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Avoid Writing Clichés

Avoid Writing Clichés

Curated from: masterclass.com

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Clichés Everywhere

Clichés Everywhere

Have you ever watched a movie or TV show and noticed that a line of dialogue or a plot point seemed familiar? Maybe a character says, "let’s get the hell out of dodge," or the film's hero is a prophesied "chosen one." These are both examples of clichés.

If you're a beginner screenwriter wondering how to avoid using clichés in your own writing, there’s no better guide than acclaimed television writer and producer Shonda Rhimes.


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Defining A Cliché

Defining A Cliché

A cliché is an expression that was once innovative but has lost its novelty due to overuse. Take the phrase “as red as a rose” for example—it is a universal descriptor for the colour red that is now commonplace and unoriginal.

Other examples of clichés include demarcations of time, such as “in the nick of time” and “at the speed of light.” Clichés also include expressions about emotions, such as “head over heels” to describe love, or the phrase “every cloud has a silver lining” to express hope in difficult situations.


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6 Tips for Avoiding Clichés in Writing: If Your Dialogue Sounds Familiar, Write Something New

6 Tips for Avoiding Clichés in Writing: If Your Dialogue Sounds Familiar, Write Something New

Any line of dialogue that you've ever heard anybody say before is already a cliché, so don't write it down.

When there are seemingly limitless ways to express a sentiment, why wouldn't you create an original sentence? If you're struggling to come up with fresh words, use a thesaurus—just be careful to not misuse an unfamiliar word.


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Strive to Create a New Cliché

Strive to Create a New Cliché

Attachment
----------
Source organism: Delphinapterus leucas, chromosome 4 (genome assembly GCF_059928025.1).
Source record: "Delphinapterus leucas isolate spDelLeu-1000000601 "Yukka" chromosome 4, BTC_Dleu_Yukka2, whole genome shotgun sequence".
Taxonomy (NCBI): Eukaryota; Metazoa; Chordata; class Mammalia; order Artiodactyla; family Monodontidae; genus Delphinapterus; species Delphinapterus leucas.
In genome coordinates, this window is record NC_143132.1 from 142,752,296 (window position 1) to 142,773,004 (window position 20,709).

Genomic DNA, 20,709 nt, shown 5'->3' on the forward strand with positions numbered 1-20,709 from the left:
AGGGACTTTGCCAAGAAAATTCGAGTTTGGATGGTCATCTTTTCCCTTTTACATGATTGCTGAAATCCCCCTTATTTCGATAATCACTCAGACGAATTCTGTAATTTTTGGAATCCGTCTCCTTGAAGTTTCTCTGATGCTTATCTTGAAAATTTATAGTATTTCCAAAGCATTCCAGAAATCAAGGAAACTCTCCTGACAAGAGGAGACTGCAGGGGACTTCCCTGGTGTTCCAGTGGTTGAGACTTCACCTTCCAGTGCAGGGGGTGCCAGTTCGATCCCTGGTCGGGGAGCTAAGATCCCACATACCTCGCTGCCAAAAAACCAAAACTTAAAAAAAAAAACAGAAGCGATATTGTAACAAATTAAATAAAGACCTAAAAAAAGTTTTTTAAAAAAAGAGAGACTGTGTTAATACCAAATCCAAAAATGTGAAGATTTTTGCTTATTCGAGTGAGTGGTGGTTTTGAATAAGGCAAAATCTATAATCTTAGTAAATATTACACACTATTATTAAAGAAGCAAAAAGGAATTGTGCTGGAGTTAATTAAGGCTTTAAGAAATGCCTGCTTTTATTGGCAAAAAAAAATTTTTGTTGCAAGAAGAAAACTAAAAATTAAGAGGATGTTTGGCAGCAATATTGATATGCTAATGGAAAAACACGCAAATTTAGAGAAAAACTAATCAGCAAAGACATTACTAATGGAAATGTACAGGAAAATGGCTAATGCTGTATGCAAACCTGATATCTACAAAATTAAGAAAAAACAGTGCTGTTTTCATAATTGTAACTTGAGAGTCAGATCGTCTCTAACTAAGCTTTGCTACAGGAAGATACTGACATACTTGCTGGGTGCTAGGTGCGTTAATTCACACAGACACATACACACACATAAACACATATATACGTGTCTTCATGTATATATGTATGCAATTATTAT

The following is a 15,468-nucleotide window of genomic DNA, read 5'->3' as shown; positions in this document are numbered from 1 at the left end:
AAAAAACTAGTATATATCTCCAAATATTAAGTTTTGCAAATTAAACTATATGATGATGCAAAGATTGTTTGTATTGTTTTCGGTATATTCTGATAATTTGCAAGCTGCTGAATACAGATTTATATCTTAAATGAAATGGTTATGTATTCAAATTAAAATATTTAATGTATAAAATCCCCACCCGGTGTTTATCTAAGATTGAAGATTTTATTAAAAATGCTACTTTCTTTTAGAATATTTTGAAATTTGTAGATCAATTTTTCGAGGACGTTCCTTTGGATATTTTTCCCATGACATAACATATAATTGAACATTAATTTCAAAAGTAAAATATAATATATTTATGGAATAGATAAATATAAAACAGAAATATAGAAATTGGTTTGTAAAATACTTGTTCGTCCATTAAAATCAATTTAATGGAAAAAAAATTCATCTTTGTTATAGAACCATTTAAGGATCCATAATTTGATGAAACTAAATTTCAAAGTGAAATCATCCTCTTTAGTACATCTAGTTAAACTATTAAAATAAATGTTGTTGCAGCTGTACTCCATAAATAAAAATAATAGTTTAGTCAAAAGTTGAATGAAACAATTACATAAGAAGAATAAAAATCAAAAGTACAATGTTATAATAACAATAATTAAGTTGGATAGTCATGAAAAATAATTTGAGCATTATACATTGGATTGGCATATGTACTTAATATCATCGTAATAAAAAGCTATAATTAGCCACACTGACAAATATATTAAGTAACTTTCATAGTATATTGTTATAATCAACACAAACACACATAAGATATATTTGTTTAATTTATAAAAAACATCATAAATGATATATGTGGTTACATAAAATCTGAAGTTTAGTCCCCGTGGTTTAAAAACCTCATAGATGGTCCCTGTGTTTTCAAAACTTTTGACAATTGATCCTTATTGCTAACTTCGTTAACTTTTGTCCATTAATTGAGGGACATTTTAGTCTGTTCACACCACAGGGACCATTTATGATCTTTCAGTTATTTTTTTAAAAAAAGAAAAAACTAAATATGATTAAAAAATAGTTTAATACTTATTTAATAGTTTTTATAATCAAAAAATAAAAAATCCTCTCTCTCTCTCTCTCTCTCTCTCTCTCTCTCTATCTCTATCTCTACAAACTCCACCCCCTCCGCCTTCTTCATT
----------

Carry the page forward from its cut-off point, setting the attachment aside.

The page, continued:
Your goal isn't to copy somebody that you admire, your goal is to be the thing that other people would admire themselves.

Instead of borrowing from someone else's writing, make your own writing completely original. Make it your goal to write something so innovative that it becomes a new cliché.


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Put A Spin On It

Put A Spin On It

There's almost nothing new under the sun. But there are different interpretations and different ways of thinking of things that are new." It's impossible to be one hundred percent unique all the time, so try putting a new twist on a familiar concept.

Use a familiar idea as inspiration, and approach it from a new point of view. A great way to create an effective plot twist is to start with a clichéd premise, then subvert the audience’s expectations by going in a different direction.


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Write Realistic Dialogue

Write Realistic Dialogue

You want your dialogue to have a real quality that doesn't feel like 'TV talk.'

Authentic dialogue should sound the way people actually talk. In real life, people don't talk in complete sentences, they use the wrong words, they talk over each other, and nobody says all the perfect things at the perfect times.


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Eavesdrop on Real Conversations for Inspiration

Eavesdrop on Real Conversations for Inspiration

You can think of the dialogue you write as being the conversations that real people have—the kind you would overhear someone having if you were hiding in a closet in their house."

One of the best ways to get a feel for how people actually talk is to pay attention to how people talk in the real world.


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Listen to Your Dialogue Read Aloud

Listen to Your Dialogue Read Aloud

Get somebody else to read your dialogue out loud for you, because then you can really hear how it sounds. ” You might not realize you used a cliché until you hear it spoken out loud.

When you finish your first draft, either read your dialogue aloud yourself or ask someone else to read it aloud for you. If you notice any overused phrases, go back and rewrite them in a fresh way.


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Common Clichés to Avoid in Your Writing

Common Clichés to Avoid in Your Writing

When working on your own screenplays, avoid these common clichés:

“The wrong side of the bed.”

“Think outside the box.”

“Loose canon.”

“Can of worms.”

“What goes around comes around.”

“Dead as a doornail.”

“Plenty of fish in the sea.”

“Ignorance is bliss.”

“Like a kid in a candy store.”

“You can’t judge a book by its cover.”

“Take the tiger by the tail.”

“Every rose has its thorn.”

“Good things come to those who wait.”

“In the nick of time.”

"If only walls could talk.”

“The apple doesn’t fall far from the tree.”

“The pot calling the kettle black.”

“The grass is always greener on the other side.”


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